Phenoxybenzamine is presented for historical perspective; it no longer indicated in clinical treatment of BPH. A long-acting, nonselective a-blocker with affinity for both a1- and a2-receptors, its current indication is for treatment of hypertension and sweating associated with pheochromocytoma. Demonstrable pharmacologic effects may persist for 3-4 d after intravenous administration (19).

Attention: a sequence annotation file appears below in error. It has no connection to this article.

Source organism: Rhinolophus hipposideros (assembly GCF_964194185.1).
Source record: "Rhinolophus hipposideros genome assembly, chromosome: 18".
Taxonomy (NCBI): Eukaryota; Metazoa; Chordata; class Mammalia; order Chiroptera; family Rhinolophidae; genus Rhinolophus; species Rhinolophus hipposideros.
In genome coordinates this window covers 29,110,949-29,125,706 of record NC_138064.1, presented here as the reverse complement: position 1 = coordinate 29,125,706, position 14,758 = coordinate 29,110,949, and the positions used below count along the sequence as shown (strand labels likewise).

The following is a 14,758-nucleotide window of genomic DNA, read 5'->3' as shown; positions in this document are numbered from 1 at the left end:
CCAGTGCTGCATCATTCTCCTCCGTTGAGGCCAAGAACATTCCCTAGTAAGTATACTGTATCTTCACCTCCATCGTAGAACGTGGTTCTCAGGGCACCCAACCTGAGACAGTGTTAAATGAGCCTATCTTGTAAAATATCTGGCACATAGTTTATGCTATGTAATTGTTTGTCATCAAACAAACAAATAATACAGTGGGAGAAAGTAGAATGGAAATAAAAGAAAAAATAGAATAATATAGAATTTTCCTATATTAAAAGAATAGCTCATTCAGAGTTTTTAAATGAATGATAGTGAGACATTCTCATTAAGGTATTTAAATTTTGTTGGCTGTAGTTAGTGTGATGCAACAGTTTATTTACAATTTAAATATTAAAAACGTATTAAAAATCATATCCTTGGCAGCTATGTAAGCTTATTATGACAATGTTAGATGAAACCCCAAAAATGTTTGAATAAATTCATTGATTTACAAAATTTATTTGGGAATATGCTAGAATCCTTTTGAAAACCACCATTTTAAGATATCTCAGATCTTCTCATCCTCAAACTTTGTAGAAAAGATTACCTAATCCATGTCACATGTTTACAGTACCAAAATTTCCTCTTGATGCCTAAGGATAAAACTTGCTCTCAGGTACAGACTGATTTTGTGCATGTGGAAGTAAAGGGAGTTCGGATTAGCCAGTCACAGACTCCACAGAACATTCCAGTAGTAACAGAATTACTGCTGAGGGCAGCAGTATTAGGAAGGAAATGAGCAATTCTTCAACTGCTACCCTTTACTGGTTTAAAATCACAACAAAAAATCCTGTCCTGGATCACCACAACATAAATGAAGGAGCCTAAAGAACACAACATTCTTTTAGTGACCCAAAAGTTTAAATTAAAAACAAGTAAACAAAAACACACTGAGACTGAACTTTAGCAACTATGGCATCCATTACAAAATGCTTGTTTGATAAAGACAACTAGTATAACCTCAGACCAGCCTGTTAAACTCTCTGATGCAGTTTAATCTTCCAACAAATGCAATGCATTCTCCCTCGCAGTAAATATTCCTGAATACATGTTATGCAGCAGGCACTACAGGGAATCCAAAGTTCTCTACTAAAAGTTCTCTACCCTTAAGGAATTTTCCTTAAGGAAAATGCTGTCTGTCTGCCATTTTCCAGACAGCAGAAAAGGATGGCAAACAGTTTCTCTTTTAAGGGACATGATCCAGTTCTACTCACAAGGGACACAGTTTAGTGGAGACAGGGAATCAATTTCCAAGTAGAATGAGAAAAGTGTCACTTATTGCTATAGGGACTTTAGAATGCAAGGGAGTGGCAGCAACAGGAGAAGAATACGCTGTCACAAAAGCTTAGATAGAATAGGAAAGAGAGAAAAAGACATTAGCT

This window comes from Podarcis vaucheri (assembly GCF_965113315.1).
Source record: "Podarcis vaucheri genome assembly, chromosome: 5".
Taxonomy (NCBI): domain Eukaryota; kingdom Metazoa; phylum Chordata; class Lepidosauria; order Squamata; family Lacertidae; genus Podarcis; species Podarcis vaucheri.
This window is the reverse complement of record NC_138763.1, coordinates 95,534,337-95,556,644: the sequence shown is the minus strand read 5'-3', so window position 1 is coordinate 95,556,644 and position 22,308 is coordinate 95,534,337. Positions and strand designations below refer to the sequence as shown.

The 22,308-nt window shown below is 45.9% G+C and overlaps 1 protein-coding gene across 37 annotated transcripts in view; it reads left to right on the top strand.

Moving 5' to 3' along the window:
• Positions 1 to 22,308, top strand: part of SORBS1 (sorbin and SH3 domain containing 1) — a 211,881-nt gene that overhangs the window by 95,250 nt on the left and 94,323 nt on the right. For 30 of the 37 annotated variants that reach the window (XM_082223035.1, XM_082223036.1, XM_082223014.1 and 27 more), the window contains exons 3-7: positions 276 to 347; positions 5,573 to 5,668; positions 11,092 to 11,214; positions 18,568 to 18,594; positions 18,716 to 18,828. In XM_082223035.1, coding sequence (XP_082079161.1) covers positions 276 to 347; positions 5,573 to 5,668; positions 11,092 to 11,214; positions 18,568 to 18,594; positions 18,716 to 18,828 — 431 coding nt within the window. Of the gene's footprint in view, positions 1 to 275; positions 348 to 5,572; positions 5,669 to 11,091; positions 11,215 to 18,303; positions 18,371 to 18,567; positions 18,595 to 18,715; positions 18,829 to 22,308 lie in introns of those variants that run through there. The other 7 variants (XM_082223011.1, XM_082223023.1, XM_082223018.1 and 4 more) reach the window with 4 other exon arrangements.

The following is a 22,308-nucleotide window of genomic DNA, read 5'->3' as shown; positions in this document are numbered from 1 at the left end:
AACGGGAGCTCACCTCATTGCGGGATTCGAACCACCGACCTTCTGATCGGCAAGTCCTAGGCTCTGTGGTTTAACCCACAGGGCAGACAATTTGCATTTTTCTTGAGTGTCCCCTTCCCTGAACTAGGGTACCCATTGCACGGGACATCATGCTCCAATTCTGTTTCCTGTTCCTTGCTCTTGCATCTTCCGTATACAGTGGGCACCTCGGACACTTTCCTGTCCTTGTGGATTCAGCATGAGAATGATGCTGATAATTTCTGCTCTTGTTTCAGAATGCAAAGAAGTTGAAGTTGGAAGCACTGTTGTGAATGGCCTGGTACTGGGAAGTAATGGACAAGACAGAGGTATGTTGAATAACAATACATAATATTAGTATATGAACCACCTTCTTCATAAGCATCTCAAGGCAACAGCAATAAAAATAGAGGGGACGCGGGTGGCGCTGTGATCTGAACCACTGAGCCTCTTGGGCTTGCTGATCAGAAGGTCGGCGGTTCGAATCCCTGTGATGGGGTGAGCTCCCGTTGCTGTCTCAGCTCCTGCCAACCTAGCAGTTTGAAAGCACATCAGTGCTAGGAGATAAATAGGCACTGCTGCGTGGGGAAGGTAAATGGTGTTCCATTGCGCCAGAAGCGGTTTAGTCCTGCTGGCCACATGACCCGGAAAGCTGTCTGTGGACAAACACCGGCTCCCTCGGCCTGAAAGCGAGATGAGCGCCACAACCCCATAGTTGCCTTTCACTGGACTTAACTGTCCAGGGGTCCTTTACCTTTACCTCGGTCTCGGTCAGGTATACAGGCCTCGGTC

Early studies of phenoxybenzamine demonstrated therapeutic effect in patients with BPH-associated voiding symptoms. In two large reviews, 80-90% of treated patients reported symptomatic improvement (20,21). Maximum urinary flow rate improvements were noted as well. Significant adverse effects occurred in approx 30% of treated

Table 1

Summary of a-Antagonists in Current Clinical Use for the Treatment of Male LUTS





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